Live Reviews

Guillermo Sexo-webLiveGUILLERMO SEXO

Middle East Upstairs

Cambridge, MA                


18-plus night at the Middle East Upstairs, and the place is banged out. Barely room to stand anywhere without almost getting the chicken kabob knocked out of me. It’s a full four-band bill but I’m here to catch the infectiously haunting Guillermo Sexo.

I’ve been listening to Guillermo Sexo’s latest CD Dark Spring for several days prior to the show and loving it. Let’s take our magic music blender and toss in some Sonic Youth, a little early Pixies, sprinkle some Throwing Muses, a touch of Jesus & Mary Chain, and hey, let’s get crazy and just for fun we’ll dump in a taste of Pink Floyd, and then crank up the guitars and direct them toward U2’s The Edge. You get a fabric which weaves into Guillermo Sexo.

It’s standing room only for the GS set, and the quintet takes the stage. Lead vocalist Noell Dorsey is front and center with her miniature keyboard. Tonight is a very special night—it’s the debut of their new drummer Pepe Anzalone, and the band is clearly amped. They come out loud and strong with their first song, “Echo Out My Call.” The guitars are roaring, which surprises me a little as the sound is somewhat more subdued on the CD. Leave it to the Middle East Upstair’s PA system though—the music is thunderous in the room.

The guys obviously have a penchant for Fenders—P-bass, Mustang, Telecaster… they create a thick, textural sound together. Lead guitarist/ songwriter Reuben Bettsak has mastered the art of chimey chord technique and paints a melodic background to the song.

As the set progresses I’m surprised to find the guitarists are using capos on their instruments for many of the songs—something you don’t see very often. Another thing not often seen anymore is a bassist who actually uses the fingers of his right hand instead of a pick. Well done.

Soon the band kicks into their song “Bring Down Your Arms,” the second track from Dark Spring, and the number which for my ears has to be the single. Surprisingly melodic for such an otherwise shoe-gazey band, it has a powerful hook, and the crowd is loving it.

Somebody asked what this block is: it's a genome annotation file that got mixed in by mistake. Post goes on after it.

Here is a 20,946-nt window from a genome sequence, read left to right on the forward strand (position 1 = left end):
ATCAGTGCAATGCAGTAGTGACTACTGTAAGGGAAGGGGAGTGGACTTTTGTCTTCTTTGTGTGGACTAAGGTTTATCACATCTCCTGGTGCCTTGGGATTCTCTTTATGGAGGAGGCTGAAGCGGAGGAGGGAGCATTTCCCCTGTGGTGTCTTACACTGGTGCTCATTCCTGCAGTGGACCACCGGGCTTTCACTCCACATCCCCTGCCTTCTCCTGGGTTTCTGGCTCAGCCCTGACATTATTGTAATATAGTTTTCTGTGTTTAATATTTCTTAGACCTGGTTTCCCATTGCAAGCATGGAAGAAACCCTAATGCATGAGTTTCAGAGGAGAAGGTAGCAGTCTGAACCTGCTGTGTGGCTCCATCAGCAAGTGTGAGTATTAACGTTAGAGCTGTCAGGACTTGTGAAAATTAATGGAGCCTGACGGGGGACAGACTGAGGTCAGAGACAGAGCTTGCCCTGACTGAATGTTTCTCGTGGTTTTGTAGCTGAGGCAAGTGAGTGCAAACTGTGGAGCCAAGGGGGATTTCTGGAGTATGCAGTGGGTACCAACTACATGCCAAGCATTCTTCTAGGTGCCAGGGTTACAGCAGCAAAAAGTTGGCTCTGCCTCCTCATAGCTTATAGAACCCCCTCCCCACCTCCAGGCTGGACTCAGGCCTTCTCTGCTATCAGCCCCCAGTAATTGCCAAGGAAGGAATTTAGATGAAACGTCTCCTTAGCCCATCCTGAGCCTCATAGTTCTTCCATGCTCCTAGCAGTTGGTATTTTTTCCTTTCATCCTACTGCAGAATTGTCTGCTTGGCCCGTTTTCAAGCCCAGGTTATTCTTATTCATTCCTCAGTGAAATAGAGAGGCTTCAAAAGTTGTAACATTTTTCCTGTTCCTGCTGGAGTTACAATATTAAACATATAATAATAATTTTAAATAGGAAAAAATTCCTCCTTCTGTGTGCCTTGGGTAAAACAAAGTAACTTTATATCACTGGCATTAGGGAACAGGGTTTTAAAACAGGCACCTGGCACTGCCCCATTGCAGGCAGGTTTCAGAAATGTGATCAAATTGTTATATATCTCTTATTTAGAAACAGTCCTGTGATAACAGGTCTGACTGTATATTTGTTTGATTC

They end the set with a new song, “Telegrams,” and Bettsak has busted out a sweet silver-sparkle Danelectro for the tune. All in all great musicianship, cool songs and a band that’s rising.             (Joey Ammo)



Old Sloop Coffeehouse, Rockport, MA   1/9/15

Mark Woodbury has the honor of introducing the show tonight. He reminds us how the artists get almost all that is taken in at the door at the Old Sloop, and that Mark Erelli’s show tonight is all about the music of Bill Morrissey.

First up is Charlie Rose—the musician, not the popular TV talk show host—who simply states, “Happy to be here tonight. Going to play you some songs.” He heads right into “Me vs. the Mini Bar,” skillfully picking melodies from his acoustic Gibson dreadnought. “Fancytown” was written while sitting outside Fort Sewall in Marblehead, MA, and the waltz “Stowaways” is the title track of his debut CD. He’s been a long-time sideman and only recently has stepped into the singer-songwriter spotlight. Before “Natural Disaster” he says he wants to get the complex angsty songs out of the way so he can play love songs later on with Mark. And after playing five songs solo, he invites Mark Erelli up to play with him by asking, “You want to play your tiny guitar?” referring to Mark’s mandolin. With Mark playing along and harmonizing, Charlie’s songs take take on a bigger sense of completion.  My favorite of his set is “Cumberland Blue Line” that actually sounds like a old train song before they even start singing, and Charlie adds a speedy banjo solo to really set the train in motion. He ends with “Oh Darling,” a fun song that has a refrain that advances the relationship every time he puts away his banjo. Charlie’s enjoyable set is over but like he said, he’ll be back to accompany Mark Erelli.

Mark sets the tone by talking about who he plays with (Paula Cole, Laurie McKenna, and the band Barnstar that includes Charlie Rose) and that his new CD, Milltowns, is all about the music of the late Bill Morrissey. He starts with the slow groove of “Handsome Molly” and the sound of Charlie’s pedal steel is melting the room. Then they bounce a number with Charlie on banjo. Mark says he loves seeing street signs that have been mentioned in songs. One time looking for a route to New York’s East Side Highway he was directed to take 23rd Street—which is the name of a Bill Morrissey song that he proceeds to do. Then the pair go from the depressing “These Cold Fingers” to the wonderfully funny “Morrissey Falls In Love At First Sight.” Mark performed with Bill a long time ago in the past at the Iron Horse (Northampton, MA) and was invited to an after party where they played a lot of popular folk tunes that slowly turned into complicated songs where Mark was totally lost. He now realizes it was a form of “folk hazing.” He triggers a sample of what sounds like an old pump organ to get the right feel for “Man From Out of Town” and states that Bill would not appreciate this modern musical trickery. The one song that isn’t written by Morrissey on Milltowns is the title track that Mark penned about his relationship with his idol. It’s really a touching song that pulls together all of the between-song banter and the musical performance. The show continues with more of Bill’s songs and some of Mark’s originals, a tune about Mark’s high school band, one that is sent out to another entomologist in the house, a good folk anthem sing-along, and a couple of songs by his current band, Barnstar, that will be releasing a new CD in Cambridge on February 4 at Obertron. Mark encores with the appropriate “Time to Go Home” and a warm satisfied audience heads back to the cold real world.          (T Max)